I sympathize with US scientists who are frustrated with the level of ignorance in our country regarding Evolution. However, they need to be aware that Evangelical preachers and conservatives are not their only problem. A number of liberals, particularly secular professors and teachers, are contributing to the problem with their presentation of ancient history.
I was dumbfounded when one of my favorite professors presented Genesis in a lecture about Bronze Age Mesopotamia. The paper topic assignment for the lecture was to compare the creation stories in Genesis and the Babylonian Enuma Elish. I was so shocked by the lecture and assignment that I scheduled a conference with the professor. I took issue with the presentation of Genesis because it did not address the most obvious difference between the two creation stories: Enuma Elish was written about 1400 BCE and one recent critical analysis of Genesis dates the book to the 1st century BCE. Even the most extreme maximalists date the composition of Genesis to the Persian period, about 500-400 BCE. Although some claim that the Old Testament corpus was first compiled during the reign of Hezekiah (7th century BCE) everyone agrees that the books were edited well through the Hellenistic Period.
I was really surprised that this issue of time was omitted from the discussion of Genesis because the same professor addressed dating as the central issue about the Iliad in another course. In that course, the Iliad was discussed in relation to archaeological material, art styles, and discussed the basics of interpreting primary sources. Both of the courses I took with that professor were lower division courses which satisfied critical thinking requirements. Lower division history, archaeology, and art history courses satisfy critical thinking requirements primarily because they address issues about time. In all the fields relevant to ancient history, dating material is the most fundamental exercise for developing critical thinking skills. The first rule of historical research is to “know thy author” by answering when, where, who, what, and why about primary sources. “When” is the most important question because it is essential for answering the other four questions. In Archaeology, the first lesson is about dating an archaeological layer. The greatest value of Art History is that dating artistic styles helps date archaeological layers. So, leaving the time issue out of a discussion of Genesis in comparison to Enuma Elish was a major omission.
When I questioned the professor, the answer was very disappointing. The professor said that the issue of time was not discussed because religious objectors disrupted the class. The course was not only geared towards the dumbest kid class; but, to the most religious. Only the most fundamentalist religious believer would object to dating Genesis to the Persian Period. Most mainstream Christians and Jews accept the maximalist dating of the Bible. This professor was not only unwilling to discuss my preferred dating to the Hellenistic-Roman periods; but, not even the maximalist view.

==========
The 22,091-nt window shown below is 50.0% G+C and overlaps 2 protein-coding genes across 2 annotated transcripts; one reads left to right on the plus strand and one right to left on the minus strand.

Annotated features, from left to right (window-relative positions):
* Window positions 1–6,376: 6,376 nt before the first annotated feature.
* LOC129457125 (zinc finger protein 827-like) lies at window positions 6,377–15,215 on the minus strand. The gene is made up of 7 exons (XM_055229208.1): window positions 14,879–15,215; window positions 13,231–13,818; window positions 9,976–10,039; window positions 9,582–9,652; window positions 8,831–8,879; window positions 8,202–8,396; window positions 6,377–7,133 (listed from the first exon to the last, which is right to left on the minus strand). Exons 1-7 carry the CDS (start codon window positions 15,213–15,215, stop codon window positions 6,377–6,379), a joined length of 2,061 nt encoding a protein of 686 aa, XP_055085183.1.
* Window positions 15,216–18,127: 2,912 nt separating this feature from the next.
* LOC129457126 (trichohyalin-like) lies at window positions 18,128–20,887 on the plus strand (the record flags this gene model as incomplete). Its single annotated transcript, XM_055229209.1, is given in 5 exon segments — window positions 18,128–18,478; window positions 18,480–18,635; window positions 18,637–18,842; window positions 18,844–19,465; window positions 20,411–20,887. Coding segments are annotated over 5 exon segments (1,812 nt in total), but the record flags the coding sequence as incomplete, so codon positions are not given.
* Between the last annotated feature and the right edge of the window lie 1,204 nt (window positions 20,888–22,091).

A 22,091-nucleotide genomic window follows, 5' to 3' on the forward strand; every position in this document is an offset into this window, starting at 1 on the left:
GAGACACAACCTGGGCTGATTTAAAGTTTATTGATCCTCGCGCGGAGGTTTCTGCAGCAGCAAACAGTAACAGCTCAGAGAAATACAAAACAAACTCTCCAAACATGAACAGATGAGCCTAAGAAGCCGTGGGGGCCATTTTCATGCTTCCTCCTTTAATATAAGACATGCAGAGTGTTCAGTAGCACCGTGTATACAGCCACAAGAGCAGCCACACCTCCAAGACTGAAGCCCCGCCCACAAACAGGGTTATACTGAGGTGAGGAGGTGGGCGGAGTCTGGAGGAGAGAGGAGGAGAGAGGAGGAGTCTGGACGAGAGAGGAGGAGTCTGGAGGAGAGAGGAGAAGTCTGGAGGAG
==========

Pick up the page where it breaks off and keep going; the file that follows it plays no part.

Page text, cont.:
Professors in fields relevant to ancient history are in tough shape in the US. Many universities now only want to hire part-time adjunct professors. Even those who land a full time position are not paid very well. Degrees in these fields are almost synonymous with unemployment. Most professors simply cannot afford to be labeled controversial or discriminating against religious believers. Add to this that most people who pursue degrees relevant specifically to the history of Israel usually are religious and/or Zionist. It is because of those dynamics that the maximalist dating of the Old Testament is the most accepted in the US and the minimalist dating is more accepted in Europe.
A terrible thing happens when the issue of time is avoided in the comparison between the Enuma Elish and Genesis. Without the time factor, the explanation of the differences between the two stories becomes racist and overtly religious. Without time, Enuma Elish is the product of a Babylonian polytheist and the Genesis author becomes a monotheistic Jew. These descriptions become associated with static ethnic identities which lend credence to Christian and Jewish notions that the Bible is a superior book. The dynamic qualities of cultural evolution are lost and the Bible appears as an anomaly in cultural landscape of West Asia. Never mind that monotheism was a widespread theory during the Hellenistic period, when Genesis was most likely written. Never mind that Enuma Elish was not really a creation story, as much as it described the rise of the Storm God to the head of the Babylonian pantheon, when chariot warfare technology was spreading across West Asia. Never mind that West Asians only began to develop ethnic identities during the Persian period and racism is a recent development in human culture. Never mind, because the racist description makes religious people happy.
Scientists: your problem with Genesis is not merely that Creationists are out to destroy Evolutionary science. Down the hall from the science department, the humanities department is refusing to teach students critical thinking skills.
Diana Agorio is the author of Sex Rites: the Origins of Christianity, available on Amazon.